I think it is needed, but not 100% must-have critical. And an ounce of strategy in purchasing rolling stock can minimize risk from acquiring incompatible trains/cars.

Lownthal's argument skips the fact that the test track would become 'revenue' once the Valley goes 'online' and North-South serice is established. It's not a component. Thus, Lowenthal's efforts could really be an effort to begin regional services first, and close the gap later.

Additionally, Lowenthal darn well knows how transportation projects are funded, particularly mega projects. It takes different entities to step forward and commit funding. Not all funding is identified and secured before the first spade of dirt is turned. He knows that.. and being overly critical of that fact/process is... as I said above, either dumb or subterfuge.

Rafael said...

@ Fred Martin -

my objective was to describe where, IMHO, Sen. Lowenthal and CHSRA are coming from. While Robert Cruickshank has labeled the Senator and others as "HSR Deniers" on occasion, I have never applied that moniker to anyone.

As for deciding which position - the pessimistic or the optimistic one - makes more sense, my view is that it's still too early to tell. To date, the sums actually spent have been small so let's see how USDOT handles the awards of ARRA/PRIIA funds, if Congress passes a surface transportation bill with substantial additional funding for HSR nationwide etc.

That said, it is fair for the state legislature to insist on some financial contingency planning before any prop 1A(2008) funds for actual construction are appropriated. AB3034 does provide plenty of safeguards, but CHSRA has not yet executed the transition from political advocacy to commercial-grade management. The latter entails scenario-based planning to manage financial and other risks. It's not yet clear if the present CHSRA board is willing and able to execute such a transition. Worst case, some board members will have to be replaced.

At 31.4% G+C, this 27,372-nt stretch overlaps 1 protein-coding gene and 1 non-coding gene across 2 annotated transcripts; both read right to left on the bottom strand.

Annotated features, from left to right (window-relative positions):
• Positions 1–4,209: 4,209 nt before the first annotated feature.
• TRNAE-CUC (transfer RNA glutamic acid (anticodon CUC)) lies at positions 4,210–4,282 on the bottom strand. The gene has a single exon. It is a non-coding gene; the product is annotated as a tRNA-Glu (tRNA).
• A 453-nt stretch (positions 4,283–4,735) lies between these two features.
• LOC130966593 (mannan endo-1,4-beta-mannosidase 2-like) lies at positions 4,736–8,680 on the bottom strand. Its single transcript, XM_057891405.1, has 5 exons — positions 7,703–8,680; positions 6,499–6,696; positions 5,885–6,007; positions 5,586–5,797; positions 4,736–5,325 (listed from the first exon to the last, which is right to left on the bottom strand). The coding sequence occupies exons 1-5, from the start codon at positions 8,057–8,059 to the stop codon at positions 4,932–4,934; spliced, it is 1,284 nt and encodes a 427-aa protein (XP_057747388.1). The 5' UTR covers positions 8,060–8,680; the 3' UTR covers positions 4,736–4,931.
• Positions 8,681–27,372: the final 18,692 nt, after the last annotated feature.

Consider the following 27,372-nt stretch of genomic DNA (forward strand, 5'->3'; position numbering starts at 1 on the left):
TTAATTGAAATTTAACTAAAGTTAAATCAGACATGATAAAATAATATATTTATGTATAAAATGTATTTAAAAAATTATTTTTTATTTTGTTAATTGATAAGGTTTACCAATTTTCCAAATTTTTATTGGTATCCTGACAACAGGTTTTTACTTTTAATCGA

However, we're nowhere near major construction just yet and IMHO Sen. Lowenthal is jumping the gun to some extent by assuming the worst. Support for HSR is at unprecedented levels in both Congress and the Administration, so let's see to what extent that translates into actual federal investment in the project over the coming months.

CHSRA says it's looking for $12-16 billion from Washington. If it can secure $3-$4 billion in ARRA/PRIIA funds and the President signs a surface transportation bill along the lines proposed earlier this week by the middle of next year, there is good reason to remain optimistic.

@ looking on -

don't blame Kopp and Diridon for the fact that other board members have not been more outspoken in public.

jim said...

"Hardly Raphael. The CHSRA board is controlled by Kopp and Diridon. Kopp working for the interests of San Francisco and Diridon working for the interests of San Jose."

good. I want someone in san francisco's corner.

Alon Levy said...

Jim, the problem with Kopp is that he represents his own interests, not those of San Francisco's 799,999 other residents.

Anonymous said...

Raphael writes:

Support for HSR is at unprecedented levels in both Congress and the Administration .........


My view is that you throw free money in the wind, everybody will try to get as much as they can. It is all about the money, not about support for HSR..

lyqwyd said...

Anon @7:51 AM

The Ballot measure passed before any money was available from the government, Obama is definitely in favor of HSR, many of his staff are in favor of HSR, after last years gas spike, a huge number of American's realize that HSR is important.

The support is real, which is why the dollars are starting to be committed to HSR.

Anonymous said...

It would be unwise to count on federal stimulus funds over the long range.

There are too many variables - state of the economy, inflation, and politics are amongst the obvious. Already polls show the electorate is concerned about stimulus deficits.

Don't forget mundane stuff like strikes. If people have to drive because of a BART strike some are going to conclude we need freeway alternatives to keep the unions in line.

lyqwyd said...

nobody is counting on federal stimulus funds on an ongoing basis, that's a onetime deal that won't be around again. Fortunately the CAHSR was never planned with that as a requirement, it just comes as an unexpected source of funding at the perfect time for the project.

Alon Levy said...

Anon, France has frequent rail strikes, but no similar sentiment for highways as a way to keep unions in line (and no, public sector union are no more popular in France than in the US). After all, highways can be shut down, too, if truck drivers go on strike and block all the roads.